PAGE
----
Photo taken “off trail” across the road from Therapy on the Rocks
Over the week I gradually feel more comfortable receiving treatments at Therapy on the Rocks. This comfort vanishes abruptly as I hear words come out of my therapist’s mouth that slap me clear across the face – “Rob will be in to see you shortly.” Wait a minute. Did she just say Rob? That’s a male therapist correct? My mind was quickly calculating. Something it loves to do. Shit, it had not occurred to me that there would be male therapists at the clinic. Duh. John’s a male therapist, what did you expect? Yeah, but I signed up for the two week treatments that didn’t include John. I was not ok with this. The only male who puts is hands on me is my husband. OK, before that there were boyfriends, but, this was neither of those. OK, there were the obgyn’s who delivered my daughters, but I wasn’t in my body then. How am I going to get in there and have him put his hands on me? All the familiar feelings of the rape came to mind. Fear enveloped me. My mind went blank. I felt helpless.
Rob knocks and says “is it ok if I come in?” “Yes”, I say on queue. He opens the door a crack. He says something like, “I could feel you not wanting me in here all the way down the hall.” Then adds, “if you don’t want me in here, I can have a female therapist come treat you”. His acknowledgment of my fear and giving me a choice softened me a bit. I thought of the money that had been spent to get me here and decided I would go for it. “You can stay,” I say. It is a real challenge, but he is very patient. He meets me where I am. He nudges and tests my barrier, but never invades it. I begin to feel the difference between past feelings of invasion and present healing occurring. I begin to sense what healthy touch by a man feels like. Tears still well up every time I read this sentence I have written. Yes, it is possible to feel healthy touch from a man that I am not married to. It is not bad. It is not invading. It can be received. I don’t feel it as love, but it feels productive to my healing. As the treatment goes on, I feel, with his touch and words, a deep, deep deadness in me. So cold and lifeless. I feel myself floating over myself looking down on me, dead. The treatment ends here.
Over the next two weeks, Rob becomes instrumental in thawing the deep freeze I have been in for the past sixteen years. With each nudge, he ignites a long lost memory of what safe male connection feels like. He never pushes. He simply waits at my barrier, nudges, then waits, tests, then waits. Then, one day, he gets up on the treatment table and stands over my prone, face down body. He holds onto my wrists and holds my arms back and out in a flying position. He holds at my physical barrier and never yanks on them. And I thaw. My arms feel weak. I let them feel weak. They start to shake. I feel a wave of shame. Heat begins to radiate out of me. I feel excruciating pain that begs to be expressed. Grunting sounds come out of my mouth. My teeth start to chatter. I feel my entire body is gripping onto my wrists, not wanting them to let go, but I let them. My arms and hands go further and further back. My chest opens up. I feel my shoulders go back and my arms get longer and longer. It is so hot in the room, Rob has to stop and open the window and dry off his hands and my wrists. Sweat is dripping off of me now. I am shaking and sweating and feeling under pain and opening wider and wider. The handcuffed position that I had been in for sixteen years feels less and less prominent. I feel a sense of freedom. Of lightness. I am shaking and sweating the heavy weight I have been feeling all these years right out of me. The sense of helplessness I felt in the group unwinding is being overshadowed by an entirely new feeling – power. It is subtle. Not the “I could kick the shit out of someone right now” kind. It is a flickering, stirring, subtle kind. Subtle but unmistakable.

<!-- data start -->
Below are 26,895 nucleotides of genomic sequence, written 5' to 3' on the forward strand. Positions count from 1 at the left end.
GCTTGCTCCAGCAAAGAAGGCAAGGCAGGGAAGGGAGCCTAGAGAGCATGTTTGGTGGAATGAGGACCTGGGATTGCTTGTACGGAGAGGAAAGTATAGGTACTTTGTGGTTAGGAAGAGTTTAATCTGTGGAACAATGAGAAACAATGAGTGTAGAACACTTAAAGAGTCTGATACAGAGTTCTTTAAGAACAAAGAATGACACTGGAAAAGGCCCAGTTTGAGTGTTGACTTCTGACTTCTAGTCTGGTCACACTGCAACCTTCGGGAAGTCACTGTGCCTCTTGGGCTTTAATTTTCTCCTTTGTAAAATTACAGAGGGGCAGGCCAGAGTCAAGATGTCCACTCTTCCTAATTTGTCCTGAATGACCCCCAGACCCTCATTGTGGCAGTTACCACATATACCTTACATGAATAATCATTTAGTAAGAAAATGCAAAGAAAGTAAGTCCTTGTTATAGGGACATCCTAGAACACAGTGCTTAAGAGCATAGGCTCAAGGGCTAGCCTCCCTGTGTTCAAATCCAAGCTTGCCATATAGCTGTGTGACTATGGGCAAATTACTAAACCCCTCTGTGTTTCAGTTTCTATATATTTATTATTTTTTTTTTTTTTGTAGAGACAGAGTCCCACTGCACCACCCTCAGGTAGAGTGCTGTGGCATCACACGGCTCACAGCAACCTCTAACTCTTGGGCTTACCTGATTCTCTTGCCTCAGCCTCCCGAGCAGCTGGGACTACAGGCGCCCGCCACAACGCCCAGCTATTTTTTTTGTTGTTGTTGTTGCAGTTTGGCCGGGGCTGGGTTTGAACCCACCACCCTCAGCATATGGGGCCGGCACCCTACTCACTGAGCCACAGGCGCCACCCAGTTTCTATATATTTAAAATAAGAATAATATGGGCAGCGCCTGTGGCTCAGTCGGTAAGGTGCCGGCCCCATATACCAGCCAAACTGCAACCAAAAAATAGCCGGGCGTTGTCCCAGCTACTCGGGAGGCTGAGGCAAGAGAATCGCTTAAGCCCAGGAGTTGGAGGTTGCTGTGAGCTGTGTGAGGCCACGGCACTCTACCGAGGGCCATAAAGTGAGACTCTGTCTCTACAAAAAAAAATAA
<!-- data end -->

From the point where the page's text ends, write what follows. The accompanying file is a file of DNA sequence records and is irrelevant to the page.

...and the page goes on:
**A word about the thaw response.**
When any animal, including a human, is being attacked, there are three automatic, built-in responses: fight back, flee, or, if not effective, freeze/play dead. The freeze response occurs automatically, when fight and flight are not effective or are not possible. Once the danger has passed, a natural thaw response occurs, which discharges the trapped fight/flight energy embedded in the tissues. Once thawed, the animal returns to its regular relaxed and alert state. The one it was in before being attacked. Humans don’t commonly allow this process to occur. Yet, many of us are walking around in the freeze state. If you have ever been anesthetized prior to surgery, the freeze response was present. Any kind of physical or psychological restraint, or a situation that felt life threatening, could also induce this response. The freeze response is automatic, however, the thaw response can be shut down if we tighten our bodies enough. Once in a safe environment and given permission to let go, humans will let their guard down, soften their bodies, and start to shake, sweat, cry, and breathe very deeply. The cycle will come and go in waves. Unfortunately, I don’t have a human example on video, but click here to view a polar bear thawing.